|UNITED STATES OF AMERICA,|| |
On January 3, 2005, Mr. Leos-Hernandez was sentenced to 87 months' imprisonment. In imposing sentence the district court applied a 16-level enhancement to his base offense level because of a 1986 manslaughter conviction, which Mr. Leos-Hernandez admitted to as part of the plea agreement.
Counsel for Mr. Leos-Hernandez has filed an Anders brief stating the issues his client wishes to raise on appeal and why they have no merit. Anders v. California, 386 U.S. 738 (1967). We agree with counsel that there are no meritorious issues to be raised on appeal, grant his motion to withdraw, and dismiss the appeal.
Mr. Leos-Hernandez desires to raise two issues on appeal: (1) whether his 1986 conviction qualified him for the 16-level enhancement under USSG § 2L1.2(b), and (2) whether remand for resentencing is required under United States v. Booker, 125 S.Ct. 738 (2005). Counsel believes that neither issue has any merit and has filed a motion to withdraw. The procedure for appointed counsel to withdraw on appeal is set out in Anders v. California:
[I]f counsel finds his case to be wholly frivolous, after a conscientious examination of it, he should so advise the court and request permission to withdraw. That request must . . . be accompanied by a brief referring to anything in the record that might arguably support the appeal. A copy of counsel's brief should be furnished the indigent and time allowed him to raise any points that he chooses; the court--not counsel--then proceeds, after a full examination of all the proceedings, to decide whether the case is wholly frivolous. If it so finds it may grant counsel's request to withdraw and dismiss the appeal insofar as federal requirements are concerned, or proceed to a decision on the merits, if state law so requires. On the other hand, if it finds any of the legal points arguable on their merits (and therefore not frivolous) it must, prior to decision, afford the indigent the assistance of counsel to argue the appeal.
Anders, 386 U.S. at 744.
Counsel is correct that the Sentencing Guidelines provide no time limit on the prior convictions that may be used to enhance a sentence under USSG § 2L1.2(b). The Application Notes specifically provide that "'[s]entence imposed' has the meaning given the term 'sentence of imprisonment' in Application Note 2 and subsection (b) of § 4A1.2 . . . without regard to the date of the conviction." USSG § 2L1.2 comment (n.1(B)(vii)) (emphasis added); see United States v. Stultz, 356 F.3d 261, 268 (2d Cir. 2004) ("The Sentencing Guidelines provide no time limit on the prior federal and state convictions that may be used to trigger a sentence enhancement."). Thus, the time limits imposed in USSG § 4A1.1 are inapplicable. See USSG § 2L1.2 comment (n.6) ("A conviction taken into account under subsection (b)(1) is not excluded from consideration of whether that conviction receives criminal history points pursuant to Chapter Four, Part A (Criminal History)."). The issue is therefore wholly frivolous.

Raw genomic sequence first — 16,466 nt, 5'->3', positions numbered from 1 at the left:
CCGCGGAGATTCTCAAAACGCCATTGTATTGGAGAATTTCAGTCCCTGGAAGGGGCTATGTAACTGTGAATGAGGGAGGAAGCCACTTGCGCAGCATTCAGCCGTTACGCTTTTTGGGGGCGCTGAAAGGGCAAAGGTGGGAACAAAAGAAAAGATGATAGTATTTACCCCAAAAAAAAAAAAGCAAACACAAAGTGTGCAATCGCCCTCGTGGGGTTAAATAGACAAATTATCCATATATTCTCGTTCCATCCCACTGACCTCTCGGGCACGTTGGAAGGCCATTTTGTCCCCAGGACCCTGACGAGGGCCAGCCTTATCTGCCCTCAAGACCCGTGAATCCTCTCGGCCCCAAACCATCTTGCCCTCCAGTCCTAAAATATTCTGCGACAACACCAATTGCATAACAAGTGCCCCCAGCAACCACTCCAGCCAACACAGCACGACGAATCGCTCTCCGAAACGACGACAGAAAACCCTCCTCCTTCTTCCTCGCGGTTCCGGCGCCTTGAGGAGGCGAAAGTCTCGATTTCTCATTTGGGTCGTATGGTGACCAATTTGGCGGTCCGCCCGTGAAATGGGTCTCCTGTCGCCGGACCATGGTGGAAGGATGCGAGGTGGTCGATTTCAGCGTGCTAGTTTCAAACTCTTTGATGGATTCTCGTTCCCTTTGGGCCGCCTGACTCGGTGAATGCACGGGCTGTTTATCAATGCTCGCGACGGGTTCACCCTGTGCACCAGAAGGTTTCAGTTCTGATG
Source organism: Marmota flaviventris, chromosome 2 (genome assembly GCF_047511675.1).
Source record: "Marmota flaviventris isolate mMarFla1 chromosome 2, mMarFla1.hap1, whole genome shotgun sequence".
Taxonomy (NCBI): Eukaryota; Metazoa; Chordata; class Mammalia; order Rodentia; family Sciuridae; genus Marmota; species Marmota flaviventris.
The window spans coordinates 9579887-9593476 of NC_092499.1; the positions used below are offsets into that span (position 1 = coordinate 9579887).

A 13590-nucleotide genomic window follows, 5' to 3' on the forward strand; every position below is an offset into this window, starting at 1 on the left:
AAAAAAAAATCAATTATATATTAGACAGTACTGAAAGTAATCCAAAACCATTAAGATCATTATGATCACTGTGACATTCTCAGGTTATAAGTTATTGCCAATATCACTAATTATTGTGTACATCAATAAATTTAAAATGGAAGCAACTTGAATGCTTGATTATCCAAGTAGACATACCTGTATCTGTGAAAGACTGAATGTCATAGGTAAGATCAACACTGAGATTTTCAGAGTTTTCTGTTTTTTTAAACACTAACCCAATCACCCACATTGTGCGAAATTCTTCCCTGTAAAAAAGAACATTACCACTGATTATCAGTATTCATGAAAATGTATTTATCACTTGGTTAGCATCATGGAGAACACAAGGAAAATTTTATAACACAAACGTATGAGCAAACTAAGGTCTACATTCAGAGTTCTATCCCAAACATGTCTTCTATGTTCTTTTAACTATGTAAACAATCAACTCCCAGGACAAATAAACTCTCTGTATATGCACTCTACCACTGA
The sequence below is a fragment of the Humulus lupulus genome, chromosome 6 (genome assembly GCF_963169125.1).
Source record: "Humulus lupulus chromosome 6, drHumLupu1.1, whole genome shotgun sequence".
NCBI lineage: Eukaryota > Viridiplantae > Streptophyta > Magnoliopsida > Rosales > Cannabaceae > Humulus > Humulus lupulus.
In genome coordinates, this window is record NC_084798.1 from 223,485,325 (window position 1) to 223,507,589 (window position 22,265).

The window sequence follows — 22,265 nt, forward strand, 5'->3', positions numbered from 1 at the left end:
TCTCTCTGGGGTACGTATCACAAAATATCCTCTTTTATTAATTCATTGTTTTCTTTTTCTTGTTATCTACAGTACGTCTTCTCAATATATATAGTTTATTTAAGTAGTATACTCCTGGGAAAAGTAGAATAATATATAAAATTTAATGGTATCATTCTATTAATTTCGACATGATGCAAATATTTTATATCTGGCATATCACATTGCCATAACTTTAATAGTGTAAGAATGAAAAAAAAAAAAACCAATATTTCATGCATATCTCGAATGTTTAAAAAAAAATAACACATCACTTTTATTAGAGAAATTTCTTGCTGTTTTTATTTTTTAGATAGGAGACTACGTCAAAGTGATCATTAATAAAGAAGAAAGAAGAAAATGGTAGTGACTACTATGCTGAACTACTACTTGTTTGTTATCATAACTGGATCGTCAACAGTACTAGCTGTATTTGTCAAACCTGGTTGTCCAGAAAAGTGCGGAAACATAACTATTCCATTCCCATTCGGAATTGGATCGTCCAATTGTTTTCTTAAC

Counsel is also correct that remand for resentencing is not required in light of Booker. First, Mr. Leos-Hernandez waived any right to appeal this issue. Second, he specifically agreed to be sentenced by the judge under the guidelines and waived his right to have a jury determine facts that might enhance his sentence. Therefore, this issue is also wholly frivolous.
In his supplemental brief Mr. Leos-Hernandez argues that use of his prior conviction to enhance his sentence was improper under Shepard v. United States, 125 S. Ct. 1254 (2005). But Shepard is inapplicable because he waived his right to have his sentence based on facts determined by the jury. Moreover, as discussed above, he admitted the facts necessary to impose the enhancement. Shepard applies only "in the absence of any waiver of rights by the defendant." Id. at 1262.
Finally, Mr. Leos-Hernandez suggests in his supplemental brief that his counsel coerced him into the plea agreement. Ineffectiveness claims should be raised on collateral review. United States v. Galloway, 56 F.3d 1239, 1240 (10th Cir. 1995) (en banc).
We GRANT counsel's motion for withdrawal and DISMISS this appeal.
ENTERED FOR THE COURT
Harris L Hartz
*.After examining the briefs and appellate record, this panel has determined unanimously that oral argument would not materially assist the determination of this appeal. See Fed. R. App. P. 34(a)(2); 10th Cir. R. 34.1(G). The case is therefore ordered submitted without oral argument. This order and judgment is not binding precedent, except under the doctrines of law of the case, res judicata, and collateral estoppel. The court generally disfavors the citation of orders and judgments; nevertheless, an order and judgment may be cited under the terms and conditions of 10th Cir. R. 36.3.